SAN FRANCISCO — Credit-card finance charges are declining at a dramatically slower pace than general interest rates so far this year, costing consumers billions of dollars in potential savings.
Since the beginning of the year, the Federal Reserve Board has lowered short-term interest rates six different times, causing the banking industry to lower its bellwether prime rate from 9.5 percent in early January to 6.75 percent Tuesday.
Less than half of that 2.75 percentage point decline has been passed on to credit-card holders, according to CardWeb.com, an industry research firm. At the end of June, the average credit-card rate nationally stood at 15.43 percent, or 1.14 percentage points below the December 2000 average of 16.57 percent, CardWeb said.
The decrease in credit-card rates will shave an estimated $6.5 billion in payments on the $666 billion of outstanding credit-card debt owed by consumers nationwide. That translates into an average savings of about $80 this year among consumers with a balance on their credit cards.
"But consumers would be saving more than twice as much if the rates were keeping closer in step with the prime," said Robert McKinley, CEO of CardWeb, which is based in Frederick, Md. "The savings aren't filtering down to consumers like they have in the past."
Credit-card lenders say their relatively high rates reflect the greater risks associated with making unsecured loans. Some bankers are also worried that they will suffer more unusually high losses on credit cards this year because more attorneys are advising financially troubled consumers to file for bankruptcy this summer before new laws make it more difficult to dismiss past debts.
The stickiness of credit-card rates also can work to consumers' advantage. For instance, San Francisco-based Providian Financial, the nation's sixth largest credit-card issuer, didn't raise its rates last year when the prime rose from 8.5 percent to 9.5 percent.
Industry analysts say the proliferation of fixed rates on credit cards is the biggest reason why finance charges aren't falling as quickly as they have during other periods when the Federal Reserve slashed interest rates to help boost a sagging economy.
"Issuers prefer the fixed-rate cards in an environment like this because their profits aren't as likely to be hurt as they would be with variable-rate cards," said Greg McBride, an analyst with Bankrate.com in North Palm Beach, Fla.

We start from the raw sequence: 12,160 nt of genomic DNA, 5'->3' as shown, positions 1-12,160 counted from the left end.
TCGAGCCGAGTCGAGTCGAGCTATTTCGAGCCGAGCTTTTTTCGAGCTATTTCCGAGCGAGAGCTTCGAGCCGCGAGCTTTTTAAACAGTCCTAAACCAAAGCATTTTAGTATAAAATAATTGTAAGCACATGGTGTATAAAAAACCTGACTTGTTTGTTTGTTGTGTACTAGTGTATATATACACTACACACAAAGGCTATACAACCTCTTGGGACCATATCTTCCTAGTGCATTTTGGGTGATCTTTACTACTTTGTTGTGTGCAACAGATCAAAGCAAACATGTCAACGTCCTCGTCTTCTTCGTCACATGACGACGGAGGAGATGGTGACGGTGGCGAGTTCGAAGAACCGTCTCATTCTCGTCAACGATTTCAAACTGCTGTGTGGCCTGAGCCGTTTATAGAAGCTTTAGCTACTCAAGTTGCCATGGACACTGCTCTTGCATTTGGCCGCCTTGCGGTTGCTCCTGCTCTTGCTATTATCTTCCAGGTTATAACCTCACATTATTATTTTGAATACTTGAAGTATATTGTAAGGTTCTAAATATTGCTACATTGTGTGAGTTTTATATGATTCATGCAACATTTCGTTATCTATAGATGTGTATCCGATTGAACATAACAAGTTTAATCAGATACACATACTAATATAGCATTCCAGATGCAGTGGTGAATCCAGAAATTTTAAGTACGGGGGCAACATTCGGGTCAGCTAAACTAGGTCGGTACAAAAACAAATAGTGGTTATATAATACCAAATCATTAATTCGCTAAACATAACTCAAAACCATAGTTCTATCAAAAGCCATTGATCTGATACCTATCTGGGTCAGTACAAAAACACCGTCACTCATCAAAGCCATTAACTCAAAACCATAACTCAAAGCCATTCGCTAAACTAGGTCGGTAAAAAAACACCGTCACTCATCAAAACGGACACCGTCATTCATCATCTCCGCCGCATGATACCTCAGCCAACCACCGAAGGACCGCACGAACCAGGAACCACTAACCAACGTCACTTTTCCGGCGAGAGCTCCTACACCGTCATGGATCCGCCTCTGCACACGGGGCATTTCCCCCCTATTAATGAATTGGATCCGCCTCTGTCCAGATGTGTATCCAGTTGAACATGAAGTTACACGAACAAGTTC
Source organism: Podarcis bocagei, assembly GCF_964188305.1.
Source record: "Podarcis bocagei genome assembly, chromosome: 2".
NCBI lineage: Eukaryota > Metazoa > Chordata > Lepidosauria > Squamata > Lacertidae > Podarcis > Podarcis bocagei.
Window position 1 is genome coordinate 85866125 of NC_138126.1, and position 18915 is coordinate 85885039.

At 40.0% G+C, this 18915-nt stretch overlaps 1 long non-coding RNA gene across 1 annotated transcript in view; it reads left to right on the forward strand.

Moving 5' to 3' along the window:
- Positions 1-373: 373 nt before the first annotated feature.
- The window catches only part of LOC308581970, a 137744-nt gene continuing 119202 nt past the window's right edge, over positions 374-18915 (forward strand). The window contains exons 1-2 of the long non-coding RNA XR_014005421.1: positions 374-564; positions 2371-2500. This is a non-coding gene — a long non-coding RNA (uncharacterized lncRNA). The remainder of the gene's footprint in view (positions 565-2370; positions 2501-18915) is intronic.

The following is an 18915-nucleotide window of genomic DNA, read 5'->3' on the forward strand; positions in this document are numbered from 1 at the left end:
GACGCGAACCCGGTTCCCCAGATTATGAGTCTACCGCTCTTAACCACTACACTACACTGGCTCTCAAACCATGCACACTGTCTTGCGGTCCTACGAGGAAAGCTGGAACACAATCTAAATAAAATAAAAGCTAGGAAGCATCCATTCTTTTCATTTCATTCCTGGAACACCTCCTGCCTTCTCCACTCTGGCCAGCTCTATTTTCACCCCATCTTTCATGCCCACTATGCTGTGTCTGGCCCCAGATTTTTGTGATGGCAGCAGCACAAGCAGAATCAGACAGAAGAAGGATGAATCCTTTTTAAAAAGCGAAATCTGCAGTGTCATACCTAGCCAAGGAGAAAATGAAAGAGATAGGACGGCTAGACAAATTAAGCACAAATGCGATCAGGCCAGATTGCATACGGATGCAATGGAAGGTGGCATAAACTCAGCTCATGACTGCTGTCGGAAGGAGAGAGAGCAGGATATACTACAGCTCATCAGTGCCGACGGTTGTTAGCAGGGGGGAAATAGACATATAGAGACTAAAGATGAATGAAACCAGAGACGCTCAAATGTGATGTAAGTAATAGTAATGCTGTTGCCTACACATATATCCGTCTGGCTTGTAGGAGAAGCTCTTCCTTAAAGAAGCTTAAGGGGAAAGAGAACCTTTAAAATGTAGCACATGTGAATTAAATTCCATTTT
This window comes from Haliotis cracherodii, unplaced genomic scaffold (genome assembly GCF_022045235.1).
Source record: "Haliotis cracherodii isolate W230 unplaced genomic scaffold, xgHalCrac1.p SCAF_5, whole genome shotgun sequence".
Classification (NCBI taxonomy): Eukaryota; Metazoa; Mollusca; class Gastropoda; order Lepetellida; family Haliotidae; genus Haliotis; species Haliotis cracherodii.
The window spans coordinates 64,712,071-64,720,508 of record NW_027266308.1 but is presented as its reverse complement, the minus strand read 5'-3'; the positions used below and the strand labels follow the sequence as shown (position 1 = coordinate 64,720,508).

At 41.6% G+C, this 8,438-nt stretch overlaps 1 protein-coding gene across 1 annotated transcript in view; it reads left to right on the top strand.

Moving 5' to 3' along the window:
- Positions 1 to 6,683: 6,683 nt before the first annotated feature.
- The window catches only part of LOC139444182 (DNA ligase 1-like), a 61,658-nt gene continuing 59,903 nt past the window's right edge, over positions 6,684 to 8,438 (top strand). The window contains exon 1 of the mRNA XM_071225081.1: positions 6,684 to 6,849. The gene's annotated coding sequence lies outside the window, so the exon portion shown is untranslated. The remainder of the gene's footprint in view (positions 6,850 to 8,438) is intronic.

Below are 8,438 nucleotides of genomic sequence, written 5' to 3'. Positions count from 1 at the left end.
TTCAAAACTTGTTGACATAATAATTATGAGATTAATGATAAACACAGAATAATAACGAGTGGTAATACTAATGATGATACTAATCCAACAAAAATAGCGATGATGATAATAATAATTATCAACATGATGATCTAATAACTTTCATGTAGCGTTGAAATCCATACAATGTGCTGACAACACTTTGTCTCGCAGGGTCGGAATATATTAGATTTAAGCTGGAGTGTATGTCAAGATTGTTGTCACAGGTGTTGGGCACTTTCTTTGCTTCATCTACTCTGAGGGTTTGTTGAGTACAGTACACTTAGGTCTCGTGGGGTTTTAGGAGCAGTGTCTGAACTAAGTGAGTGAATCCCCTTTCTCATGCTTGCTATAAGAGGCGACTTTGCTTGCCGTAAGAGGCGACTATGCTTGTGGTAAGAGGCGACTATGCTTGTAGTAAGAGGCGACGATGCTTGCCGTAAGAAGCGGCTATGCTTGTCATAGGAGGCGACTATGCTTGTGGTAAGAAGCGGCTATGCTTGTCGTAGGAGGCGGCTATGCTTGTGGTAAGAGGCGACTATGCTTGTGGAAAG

About half of all credit cards have fixed rates today versus just 25 percent three years ago, according to CardWeb. Consumers clamoring for the security of a fixed rate at a time when interest rates were rising during the late 1990s drove the industry's switch to fixed rates.
"Now that trend is coming back to haunt consumers and benefit the banks," McKinley said.
Even lenders with variable-rate cards have minimized the impact of falling interest rates by adjusting the finance charges just once every three months instead of the previous standard of monthly reassessments. About one-fourth of credit card lenders now have "floor" rates, meaning their variable rates can't fall below a certain price no matter how far short-term rates go.
The widening spread between credit card rates and general interest rates should help several major lenders report strong second-quarter earnings later this month, McKinley predicted.
Other popular financing vehicles besides credit cards are maintaining relatively high interest rates. For instance, the average interest rate on new car loans has fallen from 9.32 percent in January to 8.60 percent in June, according to HSH Associates, a research firm in Butler, N.J.
"It looks like lenders just want to keep rates as high as they can for as long as they can," said Paul Havemann, an HSH Associates vice president.